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Title: Hiding the Cosmological Constant

Abstract

Perhaps standard effective field theory arguments are right, and vacuum fluctuations really do generate a huge cosmological constant. I show that if one does not assume homogeneity and an arrow of time at the Planck scale, a very large class of general relativistic initial data exhibit expansions, shears, and curvatures that are enormous at small scales, but quickly average to zero macroscopically. Subsequent evolution is more complex, but I argue that quantum fluctuations may preserve these properties. The resulting picture is a version of Wheeler’s “spacetime foam,” in which the cosmological constant produces high curvature at the Planck scale but is nearly invisible at observable scales.

Authors:
ORCiD logo
Publication Date:
Research Org.:
Univ. of California, Davis, CA (United States)
Sponsoring Org.:
USDOE Office of Science (SC), High Energy Physics (HEP)
OSTI Identifier:
1566933
Alternate Identifier(s):
OSTI ID: 1595536
Grant/Contract Number:  
FG02-91ER40674
Resource Type:
Published Article
Journal Name:
Physical Review Letters
Additional Journal Information:
Journal Name: Physical Review Letters Journal Volume: 123 Journal Issue: 13; Journal ID: ISSN 0031-9007
Publisher:
American Physical Society (APS)
Country of Publication:
United States
Language:
English
Subject:
72 PHYSICS OF ELEMENTARY PARTICLES AND FIELDS; 79 ASTRONOMY AND ASTROPHYSICS; quantum gravity; cosmological constant; spacetime foam

Citation Formats

Carlip, S. Hiding the Cosmological Constant. United States: N. p., 2019. Web. doi:10.1103/PhysRevLett.123.131302.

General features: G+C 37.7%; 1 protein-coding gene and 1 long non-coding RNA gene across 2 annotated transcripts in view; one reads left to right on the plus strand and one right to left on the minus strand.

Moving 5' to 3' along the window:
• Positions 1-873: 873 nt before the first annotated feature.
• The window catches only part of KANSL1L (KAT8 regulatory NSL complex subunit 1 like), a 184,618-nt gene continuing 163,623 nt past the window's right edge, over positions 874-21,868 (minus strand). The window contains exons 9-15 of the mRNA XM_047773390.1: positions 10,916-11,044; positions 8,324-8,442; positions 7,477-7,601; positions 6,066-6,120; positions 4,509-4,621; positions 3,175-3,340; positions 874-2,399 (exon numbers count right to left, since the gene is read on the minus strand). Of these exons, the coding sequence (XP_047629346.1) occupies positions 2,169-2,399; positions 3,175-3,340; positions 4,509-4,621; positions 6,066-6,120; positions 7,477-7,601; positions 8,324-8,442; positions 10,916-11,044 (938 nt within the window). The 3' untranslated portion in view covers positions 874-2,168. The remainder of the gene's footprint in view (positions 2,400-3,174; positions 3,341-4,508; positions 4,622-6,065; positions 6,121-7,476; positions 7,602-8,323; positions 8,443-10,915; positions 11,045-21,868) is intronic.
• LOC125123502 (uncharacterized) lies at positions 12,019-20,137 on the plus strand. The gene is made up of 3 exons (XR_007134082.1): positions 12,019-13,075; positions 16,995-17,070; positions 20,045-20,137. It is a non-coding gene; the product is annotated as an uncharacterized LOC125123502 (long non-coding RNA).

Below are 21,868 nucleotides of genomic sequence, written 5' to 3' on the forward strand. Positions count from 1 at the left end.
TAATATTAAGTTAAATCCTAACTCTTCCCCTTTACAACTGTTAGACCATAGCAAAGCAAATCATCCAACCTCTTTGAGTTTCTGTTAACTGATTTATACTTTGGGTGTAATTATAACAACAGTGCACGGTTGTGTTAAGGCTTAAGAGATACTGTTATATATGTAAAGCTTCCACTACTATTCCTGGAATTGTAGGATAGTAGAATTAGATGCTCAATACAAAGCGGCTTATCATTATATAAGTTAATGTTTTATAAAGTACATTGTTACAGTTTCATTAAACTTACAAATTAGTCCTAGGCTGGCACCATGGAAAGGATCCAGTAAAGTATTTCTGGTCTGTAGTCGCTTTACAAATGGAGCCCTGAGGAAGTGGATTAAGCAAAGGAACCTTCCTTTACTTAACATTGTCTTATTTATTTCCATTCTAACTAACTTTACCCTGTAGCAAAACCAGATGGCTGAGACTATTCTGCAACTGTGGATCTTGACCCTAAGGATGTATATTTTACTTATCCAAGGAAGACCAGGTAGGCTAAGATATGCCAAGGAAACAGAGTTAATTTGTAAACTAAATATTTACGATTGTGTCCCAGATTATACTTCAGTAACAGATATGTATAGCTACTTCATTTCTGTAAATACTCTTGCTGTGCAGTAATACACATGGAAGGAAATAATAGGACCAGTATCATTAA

Carlip, S. Hiding the Cosmological Constant. United States. doi:10.1103/PhysRevLett.123.131302.
Carlip, S. Fri . "Hiding the Cosmological Constant". United States. doi:10.1103/PhysRevLett.123.131302.
@article{osti_1566933,
title = {Hiding the Cosmological Constant},
author = {Carlip, S.},
abstractNote = {Perhaps standard effective field theory arguments are right, and vacuum fluctuations really do generate a huge cosmological constant. I show that if one does not assume homogeneity and an arrow of time at the Planck scale, a very large class of general relativistic initial data exhibit expansions, shears, and curvatures that are enormous at small scales, but quickly average to zero macroscopically. Subsequent evolution is more complex, but I argue that quantum fluctuations may preserve these properties. The resulting picture is a version of Wheeler’s “spacetime foam,” in which the cosmological constant produces high curvature at the Planck scale but is nearly invisible at observable scales.},
doi = {10.1103/PhysRevLett.123.131302},
journal = {Physical Review Letters},
number = 13,
volume = 123,
place = {United States},
year = {2019},
month = {9}
}

Journal Article:
Free Publicly Available Full Text
Publisher's Version of Record
DOI: 10.1103/PhysRevLett.123.131302

Citation Metrics:
Cited by: 9 works
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    Works referencing / citing this record:

    The Cosmological Constant From Planckian Fluctuations and the Averaging Procedure
    journal, November 2019